Cartographers and photogrammetrists essential career information:
- 2011 median pay: $60,110
- 2011, number of jobs: 11,240
- Employment growth forecast, 2010-2020: 22 percent
- Entry level education requirements: Bachelor’s degree
Cartographers and photogrammetrists; what they do:
Simply put, cartographers and photogrammetrists make maps. Their specialized skills are far from simple. Cartographers and photogrammetrists’ work affects the way we travel, how communities are mapped out and the government’s ability to plan for national security.
Both a cartographer career and a photogrammetrist career involve measuring, analyzing and interpreting information. The maps they create serve political, cultural, environmental and educational purposes.
A cartographer career includes compiling data from various sources, such as surveys, and using web-based technology to makes maps. A photogrammetrist career includes using satellite images, light-imaging detection and ranging technology, and photos — especially aerial photos — to make surveys and maps.
Some cartographers and photogrammetrists also use geographic information system technology to create maps important to industries and governments that make decisions involving environmental studies, engineering, land use and marketing.
Specializations include geographical information systems, land surveying, photo inspection, surveying technology, and photogrammetry.
Cartographers and photogrammetrists job duties:
- Managing map content, production and design, including scale, size projection and colors.
- Correcting and adjusting existing maps during revision process.
- Ensuring maps’ completeness and accuracy.
- Building and maintaining digital databases.
- Compiling data, including aerial photos, survey results and original maps.
- Preparing and managing changes to trace maps, charts, tables, drawings and optical models of terrain, using stereoscopic plotting and computer graphics software.
- Creating specifications for acceptable source material.
Cartographers and photogrammetrists job titles:
- Photogrammetric technician
- GIS analyst
- Land Surveyor
- GIS Technician
- Production manager
- Digital cartographer
- GIS specialist
Cartographers and Photogrammetrists Education, Certification and License Requirements
A cartographer or photogrammetrist usually has a bachelor’s degree in cartography, geography, geomatics, surveying, forestry, physical science or engineering.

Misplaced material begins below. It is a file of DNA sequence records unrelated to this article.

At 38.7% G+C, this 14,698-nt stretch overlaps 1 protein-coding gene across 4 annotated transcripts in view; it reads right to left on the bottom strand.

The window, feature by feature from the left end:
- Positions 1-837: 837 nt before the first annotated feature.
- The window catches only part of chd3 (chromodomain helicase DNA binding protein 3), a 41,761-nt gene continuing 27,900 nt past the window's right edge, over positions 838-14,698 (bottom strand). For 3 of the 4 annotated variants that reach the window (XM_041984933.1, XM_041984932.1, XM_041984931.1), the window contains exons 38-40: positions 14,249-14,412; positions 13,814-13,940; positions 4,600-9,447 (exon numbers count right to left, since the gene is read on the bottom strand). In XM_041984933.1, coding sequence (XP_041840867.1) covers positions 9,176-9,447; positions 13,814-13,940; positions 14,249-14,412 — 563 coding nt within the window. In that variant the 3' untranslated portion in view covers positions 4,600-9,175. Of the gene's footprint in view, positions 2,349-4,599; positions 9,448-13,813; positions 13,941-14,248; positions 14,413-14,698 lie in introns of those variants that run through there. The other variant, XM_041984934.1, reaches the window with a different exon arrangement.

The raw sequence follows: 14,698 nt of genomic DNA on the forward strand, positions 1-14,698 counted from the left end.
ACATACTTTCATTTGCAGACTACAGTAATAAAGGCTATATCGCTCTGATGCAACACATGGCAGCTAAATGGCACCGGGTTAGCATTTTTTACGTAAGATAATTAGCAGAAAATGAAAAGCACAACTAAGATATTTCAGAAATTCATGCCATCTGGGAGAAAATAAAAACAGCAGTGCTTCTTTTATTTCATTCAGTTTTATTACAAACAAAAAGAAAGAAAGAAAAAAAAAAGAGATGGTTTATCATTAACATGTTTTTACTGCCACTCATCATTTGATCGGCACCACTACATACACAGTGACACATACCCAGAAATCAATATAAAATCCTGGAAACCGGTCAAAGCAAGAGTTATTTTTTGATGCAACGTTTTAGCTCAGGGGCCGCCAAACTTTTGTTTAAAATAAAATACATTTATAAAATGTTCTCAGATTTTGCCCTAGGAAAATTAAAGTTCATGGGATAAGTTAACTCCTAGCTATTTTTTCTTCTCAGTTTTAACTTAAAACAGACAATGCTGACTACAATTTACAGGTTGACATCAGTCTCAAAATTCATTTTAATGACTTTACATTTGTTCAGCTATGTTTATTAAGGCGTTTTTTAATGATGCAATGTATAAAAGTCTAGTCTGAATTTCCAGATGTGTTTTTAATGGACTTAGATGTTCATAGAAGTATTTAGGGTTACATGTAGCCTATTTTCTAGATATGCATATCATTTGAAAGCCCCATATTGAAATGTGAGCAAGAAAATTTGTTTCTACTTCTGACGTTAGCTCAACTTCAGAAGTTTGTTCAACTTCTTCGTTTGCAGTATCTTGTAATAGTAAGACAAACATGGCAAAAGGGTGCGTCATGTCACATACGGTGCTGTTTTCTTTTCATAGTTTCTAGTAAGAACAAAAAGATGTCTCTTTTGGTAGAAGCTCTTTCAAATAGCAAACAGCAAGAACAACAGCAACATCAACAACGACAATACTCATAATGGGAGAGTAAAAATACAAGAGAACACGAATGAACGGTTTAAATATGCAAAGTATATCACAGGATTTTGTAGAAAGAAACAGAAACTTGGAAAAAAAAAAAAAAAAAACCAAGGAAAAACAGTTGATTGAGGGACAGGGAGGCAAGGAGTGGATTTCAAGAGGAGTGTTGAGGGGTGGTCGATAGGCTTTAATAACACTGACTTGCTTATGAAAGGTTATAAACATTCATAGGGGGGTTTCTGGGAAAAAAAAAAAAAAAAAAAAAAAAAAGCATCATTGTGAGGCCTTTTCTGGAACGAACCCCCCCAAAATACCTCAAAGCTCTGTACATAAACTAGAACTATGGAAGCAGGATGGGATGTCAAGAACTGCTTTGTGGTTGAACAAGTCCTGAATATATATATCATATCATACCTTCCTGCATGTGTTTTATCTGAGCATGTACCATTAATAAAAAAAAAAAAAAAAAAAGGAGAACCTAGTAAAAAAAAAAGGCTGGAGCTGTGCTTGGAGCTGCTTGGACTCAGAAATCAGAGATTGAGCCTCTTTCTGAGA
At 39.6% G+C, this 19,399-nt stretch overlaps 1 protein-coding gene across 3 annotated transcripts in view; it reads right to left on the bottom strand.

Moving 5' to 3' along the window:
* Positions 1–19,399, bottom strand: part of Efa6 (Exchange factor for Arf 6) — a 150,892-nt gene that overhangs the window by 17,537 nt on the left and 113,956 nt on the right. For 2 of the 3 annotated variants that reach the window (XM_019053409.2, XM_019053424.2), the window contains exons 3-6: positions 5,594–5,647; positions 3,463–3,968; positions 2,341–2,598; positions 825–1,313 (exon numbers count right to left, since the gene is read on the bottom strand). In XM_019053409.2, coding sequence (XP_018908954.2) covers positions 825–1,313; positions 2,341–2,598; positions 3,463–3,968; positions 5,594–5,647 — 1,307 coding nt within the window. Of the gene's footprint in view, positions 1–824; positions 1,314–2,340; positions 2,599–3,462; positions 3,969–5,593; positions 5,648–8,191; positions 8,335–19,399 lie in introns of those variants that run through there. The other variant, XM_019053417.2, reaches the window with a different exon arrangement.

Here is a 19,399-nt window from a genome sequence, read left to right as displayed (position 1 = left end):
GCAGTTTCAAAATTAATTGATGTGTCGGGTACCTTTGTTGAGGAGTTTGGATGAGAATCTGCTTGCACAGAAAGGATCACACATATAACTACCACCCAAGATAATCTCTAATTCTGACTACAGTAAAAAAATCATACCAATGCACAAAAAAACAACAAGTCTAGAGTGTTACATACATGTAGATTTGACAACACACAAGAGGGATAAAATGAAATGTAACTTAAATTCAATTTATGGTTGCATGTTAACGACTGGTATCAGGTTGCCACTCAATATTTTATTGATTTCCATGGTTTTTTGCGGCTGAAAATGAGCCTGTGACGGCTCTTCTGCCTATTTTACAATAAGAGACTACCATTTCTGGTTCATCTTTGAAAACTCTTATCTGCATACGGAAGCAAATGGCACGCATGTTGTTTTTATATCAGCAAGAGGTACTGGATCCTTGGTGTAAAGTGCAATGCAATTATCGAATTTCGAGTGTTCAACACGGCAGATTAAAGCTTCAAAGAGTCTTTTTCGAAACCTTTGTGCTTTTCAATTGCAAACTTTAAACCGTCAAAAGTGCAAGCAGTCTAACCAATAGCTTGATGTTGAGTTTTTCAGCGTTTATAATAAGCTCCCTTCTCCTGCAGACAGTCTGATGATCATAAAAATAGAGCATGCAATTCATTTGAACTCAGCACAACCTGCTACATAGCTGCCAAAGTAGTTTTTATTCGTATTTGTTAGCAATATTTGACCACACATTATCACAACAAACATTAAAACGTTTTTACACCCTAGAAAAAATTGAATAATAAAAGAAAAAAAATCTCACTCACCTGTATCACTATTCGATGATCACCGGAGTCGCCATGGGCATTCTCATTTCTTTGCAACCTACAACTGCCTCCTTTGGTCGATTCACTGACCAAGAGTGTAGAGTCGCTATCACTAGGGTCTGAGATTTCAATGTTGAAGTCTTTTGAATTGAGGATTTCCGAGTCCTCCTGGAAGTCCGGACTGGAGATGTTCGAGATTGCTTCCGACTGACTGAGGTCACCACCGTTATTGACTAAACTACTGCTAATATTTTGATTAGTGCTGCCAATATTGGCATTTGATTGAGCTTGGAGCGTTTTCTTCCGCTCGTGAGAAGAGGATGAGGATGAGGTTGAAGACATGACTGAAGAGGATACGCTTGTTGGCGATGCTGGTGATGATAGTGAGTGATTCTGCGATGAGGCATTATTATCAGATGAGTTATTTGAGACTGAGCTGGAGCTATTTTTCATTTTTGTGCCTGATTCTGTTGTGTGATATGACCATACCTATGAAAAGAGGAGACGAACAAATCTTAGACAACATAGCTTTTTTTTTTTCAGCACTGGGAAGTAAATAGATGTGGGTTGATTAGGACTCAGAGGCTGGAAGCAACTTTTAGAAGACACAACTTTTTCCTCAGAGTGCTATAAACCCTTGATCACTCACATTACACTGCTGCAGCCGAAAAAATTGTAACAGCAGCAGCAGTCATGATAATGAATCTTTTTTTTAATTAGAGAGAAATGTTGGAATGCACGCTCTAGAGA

Cartographers and photogrammetrists’ need for education and computer skills has grown with the development of geographic information system technology.
Some schools offer an Associate’s degree in Geographic Information Systems or a Master of Geographic Information Systems degree.
Some states require licensing for cartographers and photogrammetrists, who may also earn certification from the American Society for Photogrammetry and Remote Sensing. Both licensing and certification of cartographers and photogrammetrists generally require formal education and passing scores on an industry test. Some states require a photogrammetrist to have a surveyor’s license.
The field of cartography includes apprenticeships as a cartographic drafter or geospatial specialist.
Cartographers and photogrammetrists programs cover subjects such as:
- Remote sensing technology
- GIS mapmaking technology
- Image processing
Cartographers and Photogrammetrists Job Outlook
Forecast: 22 percent employment growth from 2010 to 2020 for cartographers and photogrammetrists. Most of the growth in jobs for a cartographer and photogrammetrist will result from increased use of maps for national security and by local government planners. Cartographers and photogrammetrists increasingly incorporate social media data into maps. The need for professionals in cartography will increase because of retirements within the industry.
Cartographers and Photogrammetrists Salary
- 2011 median annual wage: $60,110
- 2011, workers at the 75th percentile annual wage: $73,180
- 2011, workers at the 25th percentile annual wage: $43,560
- Architectural, engineering and related services firms
- Local government
- Management, scientific and technical consulting services firms
- Federal government